Visitors to New York state nursing homes will no longer be required to show a negative COVID-19 test in order to gain entry to the facilities, state Department of Health officials on Friday announced. 

The updated guidance for nursing homes in the state is meant to align with federal policies that no longer require a negative COVID-19 test result. 

Health officials in a statement said the new guidance, backed by the Centers for Medicare and Medicaid Services policies, will help people visit their loved ones.

“Enabling families to visit their loved ones safely remains a priority for the Department of Health,” Acting State Health Commissioner Dr. James McDonald said. “Our new guidance aligns with CMS guidance and recommends that facilities use passive screening, which includes providing visitor and staff education on COVID-19 signs and symptoms, and post  instructional signage throughout the facility.“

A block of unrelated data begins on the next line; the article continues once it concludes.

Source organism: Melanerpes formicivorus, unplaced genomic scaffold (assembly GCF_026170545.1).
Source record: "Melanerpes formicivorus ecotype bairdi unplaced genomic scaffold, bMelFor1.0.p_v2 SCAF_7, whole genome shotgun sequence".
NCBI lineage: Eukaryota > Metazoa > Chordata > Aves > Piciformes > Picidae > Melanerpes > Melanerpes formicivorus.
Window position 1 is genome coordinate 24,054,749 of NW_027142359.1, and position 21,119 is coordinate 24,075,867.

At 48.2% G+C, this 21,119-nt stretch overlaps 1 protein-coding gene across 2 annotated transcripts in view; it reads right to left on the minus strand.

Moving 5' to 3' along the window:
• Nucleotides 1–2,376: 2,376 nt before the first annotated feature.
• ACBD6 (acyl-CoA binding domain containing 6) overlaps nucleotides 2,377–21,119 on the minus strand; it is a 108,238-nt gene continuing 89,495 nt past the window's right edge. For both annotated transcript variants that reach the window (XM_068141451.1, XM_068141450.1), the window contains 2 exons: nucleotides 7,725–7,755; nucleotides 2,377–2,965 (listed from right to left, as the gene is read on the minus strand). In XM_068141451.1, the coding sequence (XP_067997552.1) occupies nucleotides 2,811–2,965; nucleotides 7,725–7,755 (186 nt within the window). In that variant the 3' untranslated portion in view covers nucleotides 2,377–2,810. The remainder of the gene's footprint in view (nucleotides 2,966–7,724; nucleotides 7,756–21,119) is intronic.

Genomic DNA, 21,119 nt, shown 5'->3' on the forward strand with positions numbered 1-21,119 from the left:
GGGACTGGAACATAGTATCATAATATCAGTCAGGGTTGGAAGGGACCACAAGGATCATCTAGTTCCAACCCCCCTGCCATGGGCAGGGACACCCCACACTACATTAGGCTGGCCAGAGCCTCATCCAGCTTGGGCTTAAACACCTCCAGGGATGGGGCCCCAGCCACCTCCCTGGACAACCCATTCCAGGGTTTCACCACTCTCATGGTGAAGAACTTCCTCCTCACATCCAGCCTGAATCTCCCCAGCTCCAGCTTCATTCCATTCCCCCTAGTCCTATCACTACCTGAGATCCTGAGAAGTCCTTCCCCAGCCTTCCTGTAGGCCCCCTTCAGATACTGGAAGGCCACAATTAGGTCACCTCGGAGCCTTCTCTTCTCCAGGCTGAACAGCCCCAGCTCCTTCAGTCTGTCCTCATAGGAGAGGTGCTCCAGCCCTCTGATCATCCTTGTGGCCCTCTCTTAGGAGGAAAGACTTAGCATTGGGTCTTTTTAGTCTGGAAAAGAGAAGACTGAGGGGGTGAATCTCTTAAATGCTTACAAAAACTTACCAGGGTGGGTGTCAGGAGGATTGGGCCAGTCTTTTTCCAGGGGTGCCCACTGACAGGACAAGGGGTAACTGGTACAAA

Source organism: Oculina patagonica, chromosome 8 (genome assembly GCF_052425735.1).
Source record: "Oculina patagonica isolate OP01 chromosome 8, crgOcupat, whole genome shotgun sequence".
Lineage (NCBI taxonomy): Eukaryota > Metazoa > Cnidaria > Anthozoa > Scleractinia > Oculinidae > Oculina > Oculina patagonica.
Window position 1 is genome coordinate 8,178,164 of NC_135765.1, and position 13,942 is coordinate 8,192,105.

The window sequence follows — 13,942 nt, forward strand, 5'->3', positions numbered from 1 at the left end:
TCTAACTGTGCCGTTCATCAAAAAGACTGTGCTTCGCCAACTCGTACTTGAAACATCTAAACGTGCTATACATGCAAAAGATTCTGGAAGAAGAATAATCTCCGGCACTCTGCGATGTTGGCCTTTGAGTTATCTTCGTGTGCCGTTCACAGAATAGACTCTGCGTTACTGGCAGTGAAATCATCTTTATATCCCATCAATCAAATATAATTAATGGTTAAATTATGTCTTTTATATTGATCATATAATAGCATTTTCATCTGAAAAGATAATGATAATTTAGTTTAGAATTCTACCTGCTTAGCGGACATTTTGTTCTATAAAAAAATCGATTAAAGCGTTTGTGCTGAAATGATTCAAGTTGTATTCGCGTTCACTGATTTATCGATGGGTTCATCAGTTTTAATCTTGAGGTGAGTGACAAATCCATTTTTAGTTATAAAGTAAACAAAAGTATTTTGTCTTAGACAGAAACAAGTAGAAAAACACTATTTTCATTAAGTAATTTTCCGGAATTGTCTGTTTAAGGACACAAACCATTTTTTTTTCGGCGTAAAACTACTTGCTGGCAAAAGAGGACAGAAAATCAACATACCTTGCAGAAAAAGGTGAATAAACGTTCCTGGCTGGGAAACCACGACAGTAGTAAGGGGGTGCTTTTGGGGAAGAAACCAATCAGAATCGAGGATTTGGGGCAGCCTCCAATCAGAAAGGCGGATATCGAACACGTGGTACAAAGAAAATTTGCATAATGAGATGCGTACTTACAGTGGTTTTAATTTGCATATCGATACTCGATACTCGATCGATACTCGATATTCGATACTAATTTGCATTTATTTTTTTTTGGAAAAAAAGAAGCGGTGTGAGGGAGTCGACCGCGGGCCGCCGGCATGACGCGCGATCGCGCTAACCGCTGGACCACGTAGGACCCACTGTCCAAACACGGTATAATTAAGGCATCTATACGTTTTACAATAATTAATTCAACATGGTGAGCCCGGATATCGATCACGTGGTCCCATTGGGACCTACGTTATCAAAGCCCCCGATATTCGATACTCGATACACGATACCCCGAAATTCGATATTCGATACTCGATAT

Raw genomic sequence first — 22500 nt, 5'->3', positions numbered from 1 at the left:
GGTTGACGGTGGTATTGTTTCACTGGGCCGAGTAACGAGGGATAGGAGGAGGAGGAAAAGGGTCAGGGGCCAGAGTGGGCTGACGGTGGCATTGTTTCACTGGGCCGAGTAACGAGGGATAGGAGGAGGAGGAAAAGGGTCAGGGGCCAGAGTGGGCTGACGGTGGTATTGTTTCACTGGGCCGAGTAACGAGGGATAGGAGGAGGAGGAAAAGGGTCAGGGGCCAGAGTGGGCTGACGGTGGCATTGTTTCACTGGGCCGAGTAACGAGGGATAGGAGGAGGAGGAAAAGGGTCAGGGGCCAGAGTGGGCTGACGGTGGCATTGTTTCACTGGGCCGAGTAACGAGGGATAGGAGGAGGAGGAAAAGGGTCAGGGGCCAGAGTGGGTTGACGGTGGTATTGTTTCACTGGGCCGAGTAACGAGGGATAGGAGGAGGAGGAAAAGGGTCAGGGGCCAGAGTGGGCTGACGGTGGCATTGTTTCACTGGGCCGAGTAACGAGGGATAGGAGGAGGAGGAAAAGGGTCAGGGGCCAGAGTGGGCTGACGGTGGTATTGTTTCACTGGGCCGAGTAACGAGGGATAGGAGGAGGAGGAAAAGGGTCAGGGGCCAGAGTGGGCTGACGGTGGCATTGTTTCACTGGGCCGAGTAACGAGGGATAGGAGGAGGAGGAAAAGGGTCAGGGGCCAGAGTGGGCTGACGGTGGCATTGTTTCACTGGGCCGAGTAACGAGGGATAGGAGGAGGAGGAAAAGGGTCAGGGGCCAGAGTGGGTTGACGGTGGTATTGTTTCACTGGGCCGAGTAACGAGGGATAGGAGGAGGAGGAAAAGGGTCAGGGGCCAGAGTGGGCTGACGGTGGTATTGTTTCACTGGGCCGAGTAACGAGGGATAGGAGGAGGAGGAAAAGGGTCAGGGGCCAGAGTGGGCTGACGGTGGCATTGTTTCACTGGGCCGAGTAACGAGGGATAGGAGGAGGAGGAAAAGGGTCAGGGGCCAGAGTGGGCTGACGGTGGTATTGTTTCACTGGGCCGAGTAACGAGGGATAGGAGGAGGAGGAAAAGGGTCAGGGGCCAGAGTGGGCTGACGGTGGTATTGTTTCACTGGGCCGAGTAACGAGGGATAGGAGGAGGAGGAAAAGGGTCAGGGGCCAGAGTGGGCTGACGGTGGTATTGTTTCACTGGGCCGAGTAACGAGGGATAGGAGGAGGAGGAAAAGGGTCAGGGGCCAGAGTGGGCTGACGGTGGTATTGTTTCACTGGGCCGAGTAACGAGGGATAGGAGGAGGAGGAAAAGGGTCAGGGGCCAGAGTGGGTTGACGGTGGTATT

Nursing homes and long-term care facilities were under scrutiny during the early months of the COVID-19 pandemic, with residents being considered uniquely vulnerable to the virus. 

Still, health offiicals continued to urge people to take proper precautions that fall under "passing screening" such as monitoring symptoms and potentially wearing a face mask, as well as hand washing. 

Nursing homes will also still be required to post COVID health guidance at entances for visitors, according to the new guidance. 

“Improving the quality of life for aging New Yorkers includes making sure they have visits from family and friends,” DOH Deputy Commissioner for Aging and Long-Term Care Adam Herbst said. “For those who call these facilities home, this new guidance supports our effort to  make visitation more accommodating, while keeping residents and staff safe.”

State lawmakers this year want to expand oversight of nursing homes and there have been calls for more funding for an ombudsman program in order to boost visitations at the facilities.